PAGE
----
Sunday, 9 February 2014

United in diversity: the case for Israel in the EU

A 2011 opinion poll accounted that 81% of Israelis favoured the concept of their country becoming a member of the European Union. This is on par with the country on the European mainland with the highest level of enthusiasm for the EU, Belgium, where some of the EU's primary institutions are situated.

Like EU member Cyprus, Israel is not geographically European; but as a multicultural nation of primarily European immigrants in its relative infancy, with these various cultures mutually cohabiting, it is arguably the most European country in the world.

But I will get straight to the elephant in the room: Israel in the present is inhibited from joining the EU, in contradiction to the overwhelming desire of its citizens, due to violations of international law, and thereby the European Convention on Human Rights, by its government.

Inherent to the EU applications of countries such as Turkey and Serbia is that the governments of these countries resolve their human rights issues; Israel would be required to cease its illegal occupation of Palestinian territory, and its human rights violations against the Palestinian (and Black African) populations within and outside of Israeli territory. Upon Israel's adherence to policies conforming to the conventions of the ECHR, the EU could effectively facilitate and bolster UN negotiations towards a peaceful settlement between Israel and Palestine.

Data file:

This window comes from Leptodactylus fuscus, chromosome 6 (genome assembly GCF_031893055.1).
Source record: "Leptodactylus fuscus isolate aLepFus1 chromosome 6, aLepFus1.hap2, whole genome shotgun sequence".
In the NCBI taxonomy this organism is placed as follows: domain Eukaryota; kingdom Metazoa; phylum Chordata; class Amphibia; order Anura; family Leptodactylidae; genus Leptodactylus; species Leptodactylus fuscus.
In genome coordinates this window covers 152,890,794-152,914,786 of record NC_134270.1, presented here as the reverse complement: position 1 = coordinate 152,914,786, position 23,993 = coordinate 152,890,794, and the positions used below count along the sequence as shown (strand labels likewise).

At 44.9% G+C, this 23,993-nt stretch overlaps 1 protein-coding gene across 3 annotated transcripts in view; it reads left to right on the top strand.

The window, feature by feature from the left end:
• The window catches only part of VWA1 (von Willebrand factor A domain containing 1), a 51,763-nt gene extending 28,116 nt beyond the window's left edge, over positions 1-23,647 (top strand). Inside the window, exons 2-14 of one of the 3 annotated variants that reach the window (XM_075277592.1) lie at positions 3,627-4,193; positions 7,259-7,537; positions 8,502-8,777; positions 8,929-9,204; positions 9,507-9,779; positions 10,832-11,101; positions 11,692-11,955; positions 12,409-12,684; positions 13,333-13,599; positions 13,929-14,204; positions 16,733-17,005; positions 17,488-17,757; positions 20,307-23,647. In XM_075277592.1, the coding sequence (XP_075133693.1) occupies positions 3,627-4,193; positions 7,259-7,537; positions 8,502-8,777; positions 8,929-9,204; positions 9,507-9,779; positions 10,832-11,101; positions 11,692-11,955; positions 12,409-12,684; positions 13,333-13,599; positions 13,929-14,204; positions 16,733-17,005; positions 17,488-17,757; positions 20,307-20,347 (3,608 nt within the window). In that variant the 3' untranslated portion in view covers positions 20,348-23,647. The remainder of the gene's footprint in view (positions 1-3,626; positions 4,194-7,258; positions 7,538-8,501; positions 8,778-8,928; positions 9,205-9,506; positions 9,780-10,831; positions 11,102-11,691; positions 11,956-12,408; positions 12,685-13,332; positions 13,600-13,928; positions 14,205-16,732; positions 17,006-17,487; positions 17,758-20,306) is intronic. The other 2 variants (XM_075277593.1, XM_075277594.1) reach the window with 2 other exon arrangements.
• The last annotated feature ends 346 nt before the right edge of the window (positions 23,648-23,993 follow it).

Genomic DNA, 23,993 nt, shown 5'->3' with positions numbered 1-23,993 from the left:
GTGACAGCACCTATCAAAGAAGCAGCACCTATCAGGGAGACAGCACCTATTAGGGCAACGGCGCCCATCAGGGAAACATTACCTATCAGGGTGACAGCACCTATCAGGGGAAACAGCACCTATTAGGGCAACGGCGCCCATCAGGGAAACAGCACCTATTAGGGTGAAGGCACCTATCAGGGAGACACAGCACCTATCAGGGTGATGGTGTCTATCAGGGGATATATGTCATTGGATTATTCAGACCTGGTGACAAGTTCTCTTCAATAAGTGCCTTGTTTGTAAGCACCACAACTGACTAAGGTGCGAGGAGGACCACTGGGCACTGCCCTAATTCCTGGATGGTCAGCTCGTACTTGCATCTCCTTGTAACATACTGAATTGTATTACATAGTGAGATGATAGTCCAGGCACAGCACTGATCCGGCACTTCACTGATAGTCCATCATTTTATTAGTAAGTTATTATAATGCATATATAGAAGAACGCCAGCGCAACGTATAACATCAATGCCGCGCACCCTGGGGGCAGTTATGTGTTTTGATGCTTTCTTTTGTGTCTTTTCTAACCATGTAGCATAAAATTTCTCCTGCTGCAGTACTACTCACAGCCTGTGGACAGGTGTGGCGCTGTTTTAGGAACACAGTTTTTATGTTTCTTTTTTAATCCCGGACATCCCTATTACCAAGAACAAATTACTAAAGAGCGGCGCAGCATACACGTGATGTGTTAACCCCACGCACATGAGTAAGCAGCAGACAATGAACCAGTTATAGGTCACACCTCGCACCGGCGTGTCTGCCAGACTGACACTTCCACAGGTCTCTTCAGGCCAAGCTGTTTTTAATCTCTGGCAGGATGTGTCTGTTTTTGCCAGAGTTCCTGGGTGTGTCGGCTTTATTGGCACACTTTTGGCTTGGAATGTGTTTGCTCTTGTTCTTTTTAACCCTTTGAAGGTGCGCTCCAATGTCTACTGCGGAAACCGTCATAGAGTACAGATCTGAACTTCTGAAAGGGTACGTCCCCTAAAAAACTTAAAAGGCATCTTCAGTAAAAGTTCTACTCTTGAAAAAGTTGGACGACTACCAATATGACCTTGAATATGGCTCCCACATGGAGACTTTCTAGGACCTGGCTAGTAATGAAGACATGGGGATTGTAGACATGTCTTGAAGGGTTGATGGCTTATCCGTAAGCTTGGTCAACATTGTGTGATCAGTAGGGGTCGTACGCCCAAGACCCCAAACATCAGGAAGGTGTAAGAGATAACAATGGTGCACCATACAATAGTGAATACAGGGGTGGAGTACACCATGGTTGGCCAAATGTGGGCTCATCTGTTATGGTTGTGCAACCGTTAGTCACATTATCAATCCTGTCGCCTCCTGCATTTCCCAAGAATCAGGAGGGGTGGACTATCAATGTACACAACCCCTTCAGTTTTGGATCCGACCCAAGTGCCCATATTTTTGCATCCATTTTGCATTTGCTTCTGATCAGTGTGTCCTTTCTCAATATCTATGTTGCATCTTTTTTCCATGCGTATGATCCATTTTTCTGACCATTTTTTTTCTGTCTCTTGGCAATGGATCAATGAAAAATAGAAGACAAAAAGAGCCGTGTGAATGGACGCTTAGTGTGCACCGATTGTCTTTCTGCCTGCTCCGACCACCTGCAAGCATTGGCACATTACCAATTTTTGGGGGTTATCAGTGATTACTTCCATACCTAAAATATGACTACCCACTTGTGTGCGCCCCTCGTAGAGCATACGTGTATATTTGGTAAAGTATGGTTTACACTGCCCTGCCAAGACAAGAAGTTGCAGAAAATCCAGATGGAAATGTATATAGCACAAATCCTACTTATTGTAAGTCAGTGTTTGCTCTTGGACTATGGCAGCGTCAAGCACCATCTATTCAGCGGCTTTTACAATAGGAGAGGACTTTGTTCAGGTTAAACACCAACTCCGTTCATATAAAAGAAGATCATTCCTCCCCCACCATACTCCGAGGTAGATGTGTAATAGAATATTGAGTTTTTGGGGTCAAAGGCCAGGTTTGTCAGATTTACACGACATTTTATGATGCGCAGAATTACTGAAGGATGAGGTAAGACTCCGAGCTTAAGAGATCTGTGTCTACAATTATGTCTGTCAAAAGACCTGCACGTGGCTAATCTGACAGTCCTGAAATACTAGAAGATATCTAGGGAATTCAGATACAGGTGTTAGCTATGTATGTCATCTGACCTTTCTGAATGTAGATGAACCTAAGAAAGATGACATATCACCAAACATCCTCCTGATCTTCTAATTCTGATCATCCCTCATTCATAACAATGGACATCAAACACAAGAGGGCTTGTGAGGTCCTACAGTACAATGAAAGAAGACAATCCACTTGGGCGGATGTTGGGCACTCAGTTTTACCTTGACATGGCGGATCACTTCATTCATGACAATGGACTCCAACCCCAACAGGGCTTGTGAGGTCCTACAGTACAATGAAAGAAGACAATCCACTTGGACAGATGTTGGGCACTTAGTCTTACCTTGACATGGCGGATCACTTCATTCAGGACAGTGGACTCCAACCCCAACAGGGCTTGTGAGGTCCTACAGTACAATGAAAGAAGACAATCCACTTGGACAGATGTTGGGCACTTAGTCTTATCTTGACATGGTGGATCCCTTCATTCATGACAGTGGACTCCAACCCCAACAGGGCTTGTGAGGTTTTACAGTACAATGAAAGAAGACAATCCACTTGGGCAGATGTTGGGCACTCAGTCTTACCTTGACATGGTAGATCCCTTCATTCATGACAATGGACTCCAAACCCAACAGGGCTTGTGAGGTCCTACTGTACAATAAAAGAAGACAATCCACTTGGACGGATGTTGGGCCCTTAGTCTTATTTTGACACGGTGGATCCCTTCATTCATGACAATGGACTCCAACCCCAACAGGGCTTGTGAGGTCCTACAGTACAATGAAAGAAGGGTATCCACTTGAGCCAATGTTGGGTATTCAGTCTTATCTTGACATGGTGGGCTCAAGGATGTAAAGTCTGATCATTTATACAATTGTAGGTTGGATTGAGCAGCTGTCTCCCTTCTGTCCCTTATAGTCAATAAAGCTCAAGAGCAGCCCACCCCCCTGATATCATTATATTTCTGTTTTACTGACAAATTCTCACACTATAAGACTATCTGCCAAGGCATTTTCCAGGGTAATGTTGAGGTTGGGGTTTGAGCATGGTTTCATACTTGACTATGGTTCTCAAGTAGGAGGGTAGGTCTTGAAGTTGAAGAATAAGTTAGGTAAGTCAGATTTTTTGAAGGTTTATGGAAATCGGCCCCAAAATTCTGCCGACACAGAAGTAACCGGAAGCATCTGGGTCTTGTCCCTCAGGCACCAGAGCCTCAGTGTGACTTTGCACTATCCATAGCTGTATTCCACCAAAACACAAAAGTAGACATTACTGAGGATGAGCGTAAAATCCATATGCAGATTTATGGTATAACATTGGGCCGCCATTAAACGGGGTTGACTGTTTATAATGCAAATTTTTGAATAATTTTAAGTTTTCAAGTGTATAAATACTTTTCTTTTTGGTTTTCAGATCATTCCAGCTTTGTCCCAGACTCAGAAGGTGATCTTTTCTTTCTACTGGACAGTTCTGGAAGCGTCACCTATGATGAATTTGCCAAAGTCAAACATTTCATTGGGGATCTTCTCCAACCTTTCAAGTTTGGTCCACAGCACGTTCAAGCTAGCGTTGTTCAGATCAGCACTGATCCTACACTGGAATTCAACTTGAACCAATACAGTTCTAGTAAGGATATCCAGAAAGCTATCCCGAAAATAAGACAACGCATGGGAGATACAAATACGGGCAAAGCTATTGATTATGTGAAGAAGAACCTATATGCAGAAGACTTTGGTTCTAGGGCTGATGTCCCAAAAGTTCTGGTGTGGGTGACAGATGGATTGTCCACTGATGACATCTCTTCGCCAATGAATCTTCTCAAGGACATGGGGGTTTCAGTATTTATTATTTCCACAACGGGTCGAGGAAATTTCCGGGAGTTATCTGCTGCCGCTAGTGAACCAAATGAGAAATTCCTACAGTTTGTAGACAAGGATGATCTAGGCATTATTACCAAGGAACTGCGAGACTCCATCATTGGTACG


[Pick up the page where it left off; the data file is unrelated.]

The EU is an imperfect institution: its enforcement of barbaric austerity onto its Southern European member states most significantly attributes to this. But perhaps, pragmatically, a united Israeli-Palestinian state abiding to the human, social and economic rights criteria of EU membership, a cause which Israelis overwhelmingly support, would be the greatest lever for peace, justice and stability in the region.